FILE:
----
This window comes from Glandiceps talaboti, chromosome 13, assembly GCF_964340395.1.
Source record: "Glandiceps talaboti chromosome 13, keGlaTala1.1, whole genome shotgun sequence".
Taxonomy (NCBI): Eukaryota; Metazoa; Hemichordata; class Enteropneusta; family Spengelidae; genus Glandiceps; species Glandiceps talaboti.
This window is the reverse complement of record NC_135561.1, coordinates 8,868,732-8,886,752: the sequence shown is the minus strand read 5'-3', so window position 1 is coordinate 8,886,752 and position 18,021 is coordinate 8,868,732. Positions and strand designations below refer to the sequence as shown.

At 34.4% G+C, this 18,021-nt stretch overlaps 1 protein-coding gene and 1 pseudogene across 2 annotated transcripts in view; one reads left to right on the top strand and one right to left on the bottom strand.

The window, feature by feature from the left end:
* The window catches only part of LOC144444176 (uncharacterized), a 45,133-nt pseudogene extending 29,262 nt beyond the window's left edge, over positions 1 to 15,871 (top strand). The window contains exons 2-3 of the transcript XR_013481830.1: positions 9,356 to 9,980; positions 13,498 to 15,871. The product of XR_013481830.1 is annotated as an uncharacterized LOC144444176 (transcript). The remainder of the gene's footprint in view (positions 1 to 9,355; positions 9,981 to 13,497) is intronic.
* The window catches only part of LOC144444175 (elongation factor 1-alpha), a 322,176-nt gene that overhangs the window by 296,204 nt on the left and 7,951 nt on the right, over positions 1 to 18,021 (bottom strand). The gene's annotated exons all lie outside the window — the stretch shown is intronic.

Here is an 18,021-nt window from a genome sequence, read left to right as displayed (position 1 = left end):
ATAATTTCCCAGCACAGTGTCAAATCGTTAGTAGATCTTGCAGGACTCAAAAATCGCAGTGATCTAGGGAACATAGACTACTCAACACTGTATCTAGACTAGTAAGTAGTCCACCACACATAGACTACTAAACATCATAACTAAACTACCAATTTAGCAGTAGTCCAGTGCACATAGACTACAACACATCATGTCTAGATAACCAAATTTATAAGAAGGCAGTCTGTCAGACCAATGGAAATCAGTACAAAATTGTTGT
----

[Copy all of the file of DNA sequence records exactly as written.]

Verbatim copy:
This window comes from Glandiceps talaboti, chromosome 13, assembly GCF_964340395.1.
Source record: "Glandiceps talaboti chromosome 13, keGlaTala1.1, whole genome shotgun sequence".
Taxonomy (NCBI): Eukaryota; Metazoa; Hemichordata; class Enteropneusta; family Spengelidae; genus Glandiceps; species Glandiceps talaboti.
This window is the reverse complement of record NC_135561.1, coordinates 8,868,732-8,886,752: the sequence shown is the minus strand read 5'-3', so window position 1 is coordinate 8,886,752 and position 18,021 is coordinate 8,868,732. Positions and strand designations below refer to the sequence as shown.

At 34.4% G+C, this 18,021-nt stretch overlaps 1 protein-coding gene and 1 pseudogene across 2 annotated transcripts in view; one reads left to right on the top strand and one right to left on the bottom strand.

The window, feature by feature from the left end:
* The window catches only part of LOC144444176 (uncharacterized), a 45,133-nt pseudogene extending 29,262 nt beyond the window's left edge, over positions 1 to 15,871 (top strand). The window contains exons 2-3 of the transcript XR_013481830.1: positions 9,356 to 9,980; positions 13,498 to 15,871. The product of XR_013481830.1 is annotated as an uncharacterized LOC144444176 (transcript). The remainder of the gene's footprint in view (positions 1 to 9,355; positions 9,981 to 13,497) is intronic.
* The window catches only part of LOC144444175 (elongation factor 1-alpha), a 322,176-nt gene that overhangs the window by 296,204 nt on the left and 7,951 nt on the right, over positions 1 to 18,021 (bottom strand). The gene's annotated exons all lie outside the window — the stretch shown is intronic.

Here is an 18,021-nt window from a genome sequence, read left to right as displayed (position 1 = left end):
ATAATTTCCCAGCACAGTGTCAAATCGTTAGTAGATCTTGCAGGACTCAAAAATCGCAGTGATCTAGGGAACATAGACTACTCAACACTGTATCTAGACTAGTAAGTAGTCCACCACACATAGACTACTAAACATCATAACTAAACTACCAATTTAGCAGTAGTCCAGTGCACATAGACTACAACACATCATGTCTAGATAACCAAATTTATAAGAAGGCAGTCTGTCAGACCAATGGAAATCAGTACAAAATTGTTGT